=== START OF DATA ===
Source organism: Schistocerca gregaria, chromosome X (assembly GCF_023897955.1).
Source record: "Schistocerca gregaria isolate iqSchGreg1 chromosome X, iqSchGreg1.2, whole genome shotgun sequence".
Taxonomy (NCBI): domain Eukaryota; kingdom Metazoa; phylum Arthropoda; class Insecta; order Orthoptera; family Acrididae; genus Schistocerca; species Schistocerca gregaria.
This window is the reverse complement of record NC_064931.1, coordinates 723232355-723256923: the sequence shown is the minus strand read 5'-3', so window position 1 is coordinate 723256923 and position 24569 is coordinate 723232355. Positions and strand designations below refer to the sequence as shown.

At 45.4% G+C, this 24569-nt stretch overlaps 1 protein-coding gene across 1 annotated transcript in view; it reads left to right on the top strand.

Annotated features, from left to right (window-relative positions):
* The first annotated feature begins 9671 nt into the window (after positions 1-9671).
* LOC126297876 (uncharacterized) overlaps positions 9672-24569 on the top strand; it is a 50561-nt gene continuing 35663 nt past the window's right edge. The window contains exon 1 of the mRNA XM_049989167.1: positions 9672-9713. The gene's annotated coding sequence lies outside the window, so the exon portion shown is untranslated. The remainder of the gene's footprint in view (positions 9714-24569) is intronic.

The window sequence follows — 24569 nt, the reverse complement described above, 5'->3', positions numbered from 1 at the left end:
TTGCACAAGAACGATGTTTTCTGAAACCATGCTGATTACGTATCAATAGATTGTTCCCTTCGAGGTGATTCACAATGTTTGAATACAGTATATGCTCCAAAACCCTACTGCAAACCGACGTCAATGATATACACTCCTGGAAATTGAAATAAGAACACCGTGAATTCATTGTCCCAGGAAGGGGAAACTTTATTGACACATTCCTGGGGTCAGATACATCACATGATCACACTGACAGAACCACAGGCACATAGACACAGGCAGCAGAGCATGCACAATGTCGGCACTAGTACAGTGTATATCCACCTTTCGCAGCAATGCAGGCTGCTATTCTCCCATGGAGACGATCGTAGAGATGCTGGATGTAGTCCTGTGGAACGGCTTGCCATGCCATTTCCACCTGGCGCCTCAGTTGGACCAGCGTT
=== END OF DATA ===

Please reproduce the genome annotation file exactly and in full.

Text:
Source organism: Schistocerca gregaria, chromosome X (assembly GCF_023897955.1).
Source record: "Schistocerca gregaria isolate iqSchGreg1 chromosome X, iqSchGreg1.2, whole genome shotgun sequence".
Taxonomy (NCBI): domain Eukaryota; kingdom Metazoa; phylum Arthropoda; class Insecta; order Orthoptera; family Acrididae; genus Schistocerca; species Schistocerca gregaria.
This window is the reverse complement of record NC_064931.1, coordinates 723232355-723256923: the sequence shown is the minus strand read 5'-3', so window position 1 is coordinate 723256923 and position 24569 is coordinate 723232355. Positions and strand designations below refer to the sequence as shown.

At 45.4% G+C, this 24569-nt stretch overlaps 1 protein-coding gene across 1 annotated transcript in view; it reads left to right on the top strand.

Annotated features, from left to right (window-relative positions):
* The first annotated feature begins 9671 nt into the window (after positions 1-9671).
* LOC126297876 (uncharacterized) overlaps positions 9672-24569 on the top strand; it is a 50561-nt gene continuing 35663 nt past the window's right edge. The window contains exon 1 of the mRNA XM_049989167.1: positions 9672-9713. The gene's annotated coding sequence lies outside the window, so the exon portion shown is untranslated. The remainder of the gene's footprint in view (positions 9714-24569) is intronic.

The window sequence follows — 24569 nt, the reverse complement described above, 5'->3', positions numbered from 1 at the left end:
TTGCACAAGAACGATGTTTTCTGAAACCATGCTGATTACGTATCAATAGATTGTTCCCTTCGAGGTGATTCACAATGTTTGAATACAGTATATGCTCCAAAACCCTACTGCAAACCGACGTCAATGATATACACTCCTGGAAATTGAAATAAGAACACCGTGAATTCATTGTCCCAGGAAGGGGAAACTTTATTGACACATTCCTGGGGTCAGATACATCACATGATCACACTGACAGAACCACAGGCACATAGACACAGGCAGCAGAGCATGCACAATGTCGGCACTAGTACAGTGTATATCCACCTTTCGCAGCAATGCAGGCTGCTATTCTCCCATGGAGACGATCGTAGAGATGCTGGATGTAGTCCTGTGGAACGGCTTGCCATGCCATTTCCACCTGGCGCCTCAGTTGGACCAGCGTT